Sorry, ya’ll. Back to reviewing books. Or at least, some books, since Blogging for Books has shut its doors and the free book gravy train has stopped.
Also, this review contains what some would call spoilers. So read at your own risk.
Book Review: Eleanor Oliphant is Completely Fine
I cringed through the first few chapters of Eleanor Oliphant is Completely Fine. The protagonist, Eleanor, is a socially awkward, 30-year-old office worker who read Classics in college. Her coworkers dislike and mock her, she’s got no friends and her weekend routine involves knocking back a bottle of wine on Fridays, enjoying a frozen pizza and working her way through a bottle of vodka over the next two days, hovering somewhere between sober and drunk but never really falling into either category.
But there’s more to Eleanor than social awkwardness (my first assumption was that she was on the spectrum, but in the end, I think her awkwardness comes from prolonged social isolation) and inexpensive vodka.
She’s got some issues that haven’t really been discussed or resolved over the course of her life. Mainly the fact that her mother tried to kill her (spoiler) and that she spent much of her childhood being bounced from foster home to foster home.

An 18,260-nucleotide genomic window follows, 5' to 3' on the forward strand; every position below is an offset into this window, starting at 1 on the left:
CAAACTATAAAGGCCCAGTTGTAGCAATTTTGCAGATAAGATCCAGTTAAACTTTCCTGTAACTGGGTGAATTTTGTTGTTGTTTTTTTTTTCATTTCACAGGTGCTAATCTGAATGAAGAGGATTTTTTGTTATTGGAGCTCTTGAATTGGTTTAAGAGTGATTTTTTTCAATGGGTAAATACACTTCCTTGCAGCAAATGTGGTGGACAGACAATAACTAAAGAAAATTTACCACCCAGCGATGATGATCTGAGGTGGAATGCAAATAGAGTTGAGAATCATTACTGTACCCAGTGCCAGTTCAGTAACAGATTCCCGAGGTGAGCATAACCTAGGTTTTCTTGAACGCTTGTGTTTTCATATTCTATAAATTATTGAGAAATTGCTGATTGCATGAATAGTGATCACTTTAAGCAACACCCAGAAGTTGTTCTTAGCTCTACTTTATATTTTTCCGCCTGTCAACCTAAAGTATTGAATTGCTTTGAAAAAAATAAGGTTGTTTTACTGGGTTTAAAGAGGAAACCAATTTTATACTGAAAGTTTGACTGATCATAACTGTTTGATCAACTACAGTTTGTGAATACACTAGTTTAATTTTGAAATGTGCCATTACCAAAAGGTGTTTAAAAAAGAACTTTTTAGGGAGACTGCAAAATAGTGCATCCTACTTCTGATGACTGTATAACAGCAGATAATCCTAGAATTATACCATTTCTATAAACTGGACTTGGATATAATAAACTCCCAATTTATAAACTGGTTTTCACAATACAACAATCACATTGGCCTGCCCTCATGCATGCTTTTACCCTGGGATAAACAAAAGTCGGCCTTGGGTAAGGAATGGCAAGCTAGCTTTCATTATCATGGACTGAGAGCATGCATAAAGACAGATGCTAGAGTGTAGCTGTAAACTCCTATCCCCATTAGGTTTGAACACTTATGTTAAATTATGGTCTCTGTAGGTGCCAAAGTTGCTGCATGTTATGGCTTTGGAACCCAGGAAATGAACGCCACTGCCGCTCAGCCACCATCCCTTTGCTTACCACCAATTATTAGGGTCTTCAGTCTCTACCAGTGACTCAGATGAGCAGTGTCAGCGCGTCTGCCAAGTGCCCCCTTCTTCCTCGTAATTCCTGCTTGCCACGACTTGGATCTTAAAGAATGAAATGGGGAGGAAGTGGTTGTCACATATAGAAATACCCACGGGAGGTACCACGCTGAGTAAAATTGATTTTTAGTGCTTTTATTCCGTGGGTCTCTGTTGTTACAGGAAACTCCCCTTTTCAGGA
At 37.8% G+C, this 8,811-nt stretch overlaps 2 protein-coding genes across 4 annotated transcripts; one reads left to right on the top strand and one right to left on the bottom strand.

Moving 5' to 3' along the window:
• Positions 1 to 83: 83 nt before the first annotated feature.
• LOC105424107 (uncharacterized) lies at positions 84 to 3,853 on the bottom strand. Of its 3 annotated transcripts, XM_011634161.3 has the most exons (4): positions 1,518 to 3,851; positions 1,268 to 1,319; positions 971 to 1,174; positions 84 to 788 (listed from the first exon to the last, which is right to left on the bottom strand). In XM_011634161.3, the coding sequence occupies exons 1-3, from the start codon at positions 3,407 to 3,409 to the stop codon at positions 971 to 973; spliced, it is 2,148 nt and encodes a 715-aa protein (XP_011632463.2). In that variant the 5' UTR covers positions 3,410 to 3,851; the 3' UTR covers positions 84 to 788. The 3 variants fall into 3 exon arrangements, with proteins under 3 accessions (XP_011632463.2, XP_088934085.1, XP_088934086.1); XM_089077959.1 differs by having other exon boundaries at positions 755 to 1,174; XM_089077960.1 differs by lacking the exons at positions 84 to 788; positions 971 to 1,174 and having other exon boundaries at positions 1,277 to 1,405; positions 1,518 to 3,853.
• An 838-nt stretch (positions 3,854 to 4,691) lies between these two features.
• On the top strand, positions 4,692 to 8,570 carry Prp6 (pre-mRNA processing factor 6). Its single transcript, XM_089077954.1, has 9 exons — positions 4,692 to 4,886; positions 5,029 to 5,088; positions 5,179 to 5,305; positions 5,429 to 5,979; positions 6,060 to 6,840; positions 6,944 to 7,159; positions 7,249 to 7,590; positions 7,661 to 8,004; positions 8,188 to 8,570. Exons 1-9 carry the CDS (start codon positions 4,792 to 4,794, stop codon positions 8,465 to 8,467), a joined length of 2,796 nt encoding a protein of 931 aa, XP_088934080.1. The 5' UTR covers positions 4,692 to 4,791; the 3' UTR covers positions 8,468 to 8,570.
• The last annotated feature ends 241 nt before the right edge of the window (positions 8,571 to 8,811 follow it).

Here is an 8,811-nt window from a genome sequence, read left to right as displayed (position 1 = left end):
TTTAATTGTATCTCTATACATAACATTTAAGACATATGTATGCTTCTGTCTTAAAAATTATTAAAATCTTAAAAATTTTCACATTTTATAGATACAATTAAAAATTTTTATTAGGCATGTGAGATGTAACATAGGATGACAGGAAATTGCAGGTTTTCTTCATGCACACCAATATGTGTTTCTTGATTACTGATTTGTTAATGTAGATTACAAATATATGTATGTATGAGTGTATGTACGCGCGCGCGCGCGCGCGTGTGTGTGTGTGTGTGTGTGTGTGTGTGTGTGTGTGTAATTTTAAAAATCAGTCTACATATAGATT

So Eleanor’s been coasting along, content with weighing the merits of ready-made meals at Tesco and M&S (the book is set in Glasgow) and content with her lonely but very well structured life. Then things start to happen. She “meets” a guy she’s sure is the one and starts planning their new life together (although this doesn’t work out since he’s a singer in a band and also a bit of a jerk. Also, he doesn’t know she exists).
She also makes a friend at work and with him, helps to save an elderly man who has a heart attack on the street. All the while, in the background, her past and unresolved family issues are about to boil over.
Although I enjoyed reading the book, I got the sense that it was trying to be two novels in one. On the one hand, there’s the charming of hilarious story of an awkward loner who breaks out of her shell and finds friendship and acceptance. On the other hand, there’s the story of horrible abuse and the lasting effects it’s had on Eleanor. All that seemed glossed over and handled a bit too neatly, especially at the end when it’s magically revealed that her mum’s been dead this whole time and the woman Eleanor’s spoken with on a weekly basis was just a figment of her imagination.
There are a lot of threads running through Eleanor Oliphant. Her life is messy, just like anyone else’s. But I wonder how much stronger of a story the book would have been if the author had chosen one thread to focus on rather than giving a passing interest to multiple.